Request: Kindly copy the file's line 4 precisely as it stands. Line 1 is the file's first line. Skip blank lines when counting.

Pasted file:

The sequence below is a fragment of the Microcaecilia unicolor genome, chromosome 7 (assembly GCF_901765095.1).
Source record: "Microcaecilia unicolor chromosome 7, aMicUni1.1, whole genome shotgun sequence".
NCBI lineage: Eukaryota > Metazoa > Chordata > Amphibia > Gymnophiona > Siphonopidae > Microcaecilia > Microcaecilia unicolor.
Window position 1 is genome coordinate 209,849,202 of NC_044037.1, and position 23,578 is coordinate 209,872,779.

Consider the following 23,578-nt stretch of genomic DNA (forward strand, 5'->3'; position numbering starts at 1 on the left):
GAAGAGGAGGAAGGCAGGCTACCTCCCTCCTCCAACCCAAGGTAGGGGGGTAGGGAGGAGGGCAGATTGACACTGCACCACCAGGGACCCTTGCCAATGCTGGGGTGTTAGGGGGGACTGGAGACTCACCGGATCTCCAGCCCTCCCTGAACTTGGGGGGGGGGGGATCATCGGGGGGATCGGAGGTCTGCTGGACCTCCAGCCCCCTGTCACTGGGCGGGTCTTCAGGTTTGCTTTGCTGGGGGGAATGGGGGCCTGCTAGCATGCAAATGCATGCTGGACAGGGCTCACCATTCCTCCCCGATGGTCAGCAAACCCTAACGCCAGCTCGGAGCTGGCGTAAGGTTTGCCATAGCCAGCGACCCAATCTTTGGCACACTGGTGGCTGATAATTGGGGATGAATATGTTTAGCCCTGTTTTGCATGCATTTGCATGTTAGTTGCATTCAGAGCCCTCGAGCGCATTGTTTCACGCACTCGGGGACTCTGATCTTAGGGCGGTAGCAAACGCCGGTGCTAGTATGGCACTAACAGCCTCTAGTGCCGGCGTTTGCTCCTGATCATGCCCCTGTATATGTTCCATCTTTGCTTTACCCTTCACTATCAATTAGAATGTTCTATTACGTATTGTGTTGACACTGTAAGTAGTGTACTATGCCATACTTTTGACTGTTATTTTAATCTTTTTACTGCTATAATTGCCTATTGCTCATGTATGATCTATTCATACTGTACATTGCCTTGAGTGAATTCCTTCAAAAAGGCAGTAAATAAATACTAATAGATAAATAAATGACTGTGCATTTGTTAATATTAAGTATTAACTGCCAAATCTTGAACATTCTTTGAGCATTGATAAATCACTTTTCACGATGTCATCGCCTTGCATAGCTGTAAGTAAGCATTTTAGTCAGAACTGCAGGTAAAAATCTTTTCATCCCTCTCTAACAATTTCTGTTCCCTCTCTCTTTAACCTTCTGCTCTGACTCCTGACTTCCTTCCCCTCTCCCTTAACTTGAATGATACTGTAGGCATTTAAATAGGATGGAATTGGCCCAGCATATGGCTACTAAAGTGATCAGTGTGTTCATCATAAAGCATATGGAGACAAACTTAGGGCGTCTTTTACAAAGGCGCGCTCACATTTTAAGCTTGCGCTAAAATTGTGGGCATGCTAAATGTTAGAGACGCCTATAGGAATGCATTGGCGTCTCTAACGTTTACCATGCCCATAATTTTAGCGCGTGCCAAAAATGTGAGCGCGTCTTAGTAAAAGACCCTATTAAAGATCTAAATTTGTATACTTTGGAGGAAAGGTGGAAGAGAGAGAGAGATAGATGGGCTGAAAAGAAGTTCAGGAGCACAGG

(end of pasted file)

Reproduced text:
Window position 1 is genome coordinate 209,849,202 of NC_044037.1, and position 23,578 is coordinate 209,872,779.